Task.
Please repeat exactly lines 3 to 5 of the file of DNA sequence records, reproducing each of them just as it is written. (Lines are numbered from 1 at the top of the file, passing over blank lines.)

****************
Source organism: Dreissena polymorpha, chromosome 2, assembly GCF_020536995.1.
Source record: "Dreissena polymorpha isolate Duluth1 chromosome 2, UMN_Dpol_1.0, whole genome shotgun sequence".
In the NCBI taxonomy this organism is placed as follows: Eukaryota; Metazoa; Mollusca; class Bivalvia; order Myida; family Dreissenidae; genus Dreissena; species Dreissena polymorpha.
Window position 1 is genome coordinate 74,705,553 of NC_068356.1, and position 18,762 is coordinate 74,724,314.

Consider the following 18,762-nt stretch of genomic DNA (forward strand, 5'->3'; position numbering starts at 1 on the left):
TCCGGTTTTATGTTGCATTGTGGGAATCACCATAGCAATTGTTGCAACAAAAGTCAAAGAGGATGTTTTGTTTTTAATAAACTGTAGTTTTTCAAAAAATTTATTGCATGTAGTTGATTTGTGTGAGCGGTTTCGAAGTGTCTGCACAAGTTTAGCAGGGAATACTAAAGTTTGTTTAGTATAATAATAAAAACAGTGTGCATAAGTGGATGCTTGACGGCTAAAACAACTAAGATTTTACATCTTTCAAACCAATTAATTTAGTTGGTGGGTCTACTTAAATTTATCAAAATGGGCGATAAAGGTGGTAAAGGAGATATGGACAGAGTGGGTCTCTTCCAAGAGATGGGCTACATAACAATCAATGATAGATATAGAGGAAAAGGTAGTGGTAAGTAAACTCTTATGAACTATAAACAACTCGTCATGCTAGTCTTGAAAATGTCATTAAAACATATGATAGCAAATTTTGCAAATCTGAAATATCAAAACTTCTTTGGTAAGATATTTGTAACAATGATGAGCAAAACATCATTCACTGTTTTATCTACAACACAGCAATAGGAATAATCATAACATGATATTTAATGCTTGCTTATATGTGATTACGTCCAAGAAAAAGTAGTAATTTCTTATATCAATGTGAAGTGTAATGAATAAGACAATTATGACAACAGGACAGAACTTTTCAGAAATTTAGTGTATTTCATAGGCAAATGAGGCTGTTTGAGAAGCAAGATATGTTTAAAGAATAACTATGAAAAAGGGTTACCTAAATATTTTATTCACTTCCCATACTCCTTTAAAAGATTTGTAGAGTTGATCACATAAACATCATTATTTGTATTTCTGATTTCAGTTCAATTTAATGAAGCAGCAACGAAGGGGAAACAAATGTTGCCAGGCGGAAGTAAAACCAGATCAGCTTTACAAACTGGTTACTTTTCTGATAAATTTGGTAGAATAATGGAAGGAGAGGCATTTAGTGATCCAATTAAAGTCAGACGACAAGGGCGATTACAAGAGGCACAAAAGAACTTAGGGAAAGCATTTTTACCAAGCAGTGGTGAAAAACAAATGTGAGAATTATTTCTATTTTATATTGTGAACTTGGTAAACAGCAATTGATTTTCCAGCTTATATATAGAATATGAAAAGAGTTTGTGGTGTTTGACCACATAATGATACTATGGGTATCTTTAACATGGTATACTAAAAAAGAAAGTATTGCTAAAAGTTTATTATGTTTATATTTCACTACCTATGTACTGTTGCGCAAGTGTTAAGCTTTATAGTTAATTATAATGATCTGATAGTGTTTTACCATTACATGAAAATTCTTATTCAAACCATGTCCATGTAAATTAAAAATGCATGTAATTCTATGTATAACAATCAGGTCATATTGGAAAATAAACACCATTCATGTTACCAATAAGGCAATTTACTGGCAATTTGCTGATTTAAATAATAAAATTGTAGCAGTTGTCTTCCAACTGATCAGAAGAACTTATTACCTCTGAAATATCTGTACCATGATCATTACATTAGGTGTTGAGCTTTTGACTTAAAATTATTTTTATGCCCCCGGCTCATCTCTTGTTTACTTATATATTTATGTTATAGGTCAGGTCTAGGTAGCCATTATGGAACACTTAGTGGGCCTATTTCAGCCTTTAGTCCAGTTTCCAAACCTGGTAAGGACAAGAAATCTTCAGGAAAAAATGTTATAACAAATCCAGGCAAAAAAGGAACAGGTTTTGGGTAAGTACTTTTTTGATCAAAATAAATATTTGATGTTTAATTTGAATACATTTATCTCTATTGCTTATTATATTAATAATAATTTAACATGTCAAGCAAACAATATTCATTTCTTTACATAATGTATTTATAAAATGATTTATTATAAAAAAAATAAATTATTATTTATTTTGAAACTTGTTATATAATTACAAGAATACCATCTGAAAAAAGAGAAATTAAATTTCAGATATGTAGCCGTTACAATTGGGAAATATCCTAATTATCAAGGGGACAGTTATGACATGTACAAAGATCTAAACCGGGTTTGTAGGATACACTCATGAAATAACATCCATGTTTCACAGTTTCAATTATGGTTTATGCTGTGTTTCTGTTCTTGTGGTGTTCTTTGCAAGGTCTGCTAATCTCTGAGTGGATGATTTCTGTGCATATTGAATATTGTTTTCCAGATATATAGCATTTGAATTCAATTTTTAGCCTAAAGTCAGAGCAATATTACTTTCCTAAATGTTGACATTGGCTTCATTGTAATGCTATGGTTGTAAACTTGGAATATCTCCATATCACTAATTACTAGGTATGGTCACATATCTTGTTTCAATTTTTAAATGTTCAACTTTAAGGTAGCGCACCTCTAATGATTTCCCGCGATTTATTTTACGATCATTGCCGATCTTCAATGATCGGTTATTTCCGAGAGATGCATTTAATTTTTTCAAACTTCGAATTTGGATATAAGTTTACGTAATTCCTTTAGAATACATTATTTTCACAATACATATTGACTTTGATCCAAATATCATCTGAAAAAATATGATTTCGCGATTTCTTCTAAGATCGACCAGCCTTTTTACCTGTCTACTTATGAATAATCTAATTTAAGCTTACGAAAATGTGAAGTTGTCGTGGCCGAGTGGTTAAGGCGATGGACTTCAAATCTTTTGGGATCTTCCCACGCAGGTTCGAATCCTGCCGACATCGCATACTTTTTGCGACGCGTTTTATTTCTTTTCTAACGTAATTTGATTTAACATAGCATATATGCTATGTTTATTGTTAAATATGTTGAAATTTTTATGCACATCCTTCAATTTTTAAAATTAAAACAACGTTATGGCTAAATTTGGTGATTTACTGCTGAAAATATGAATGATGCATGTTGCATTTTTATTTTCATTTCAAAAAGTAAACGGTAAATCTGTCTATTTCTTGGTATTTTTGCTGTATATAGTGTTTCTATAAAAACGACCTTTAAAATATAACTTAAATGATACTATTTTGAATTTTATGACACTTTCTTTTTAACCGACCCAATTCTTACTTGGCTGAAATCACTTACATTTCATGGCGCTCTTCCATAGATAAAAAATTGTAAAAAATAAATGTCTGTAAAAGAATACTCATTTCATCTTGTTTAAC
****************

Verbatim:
In the NCBI taxonomy this organism is placed as follows: Eukaryota; Metazoa; Mollusca; class Bivalvia; order Myida; family Dreissenidae; genus Dreissena; species Dreissena polymorpha.
Window position 1 is genome coordinate 74,705,553 of NC_068356.1, and position 18,762 is coordinate 74,724,314.

Consider the following 18,762-nt stretch of genomic DNA (forward strand, 5'->3'; position numbering starts at 1 on the left):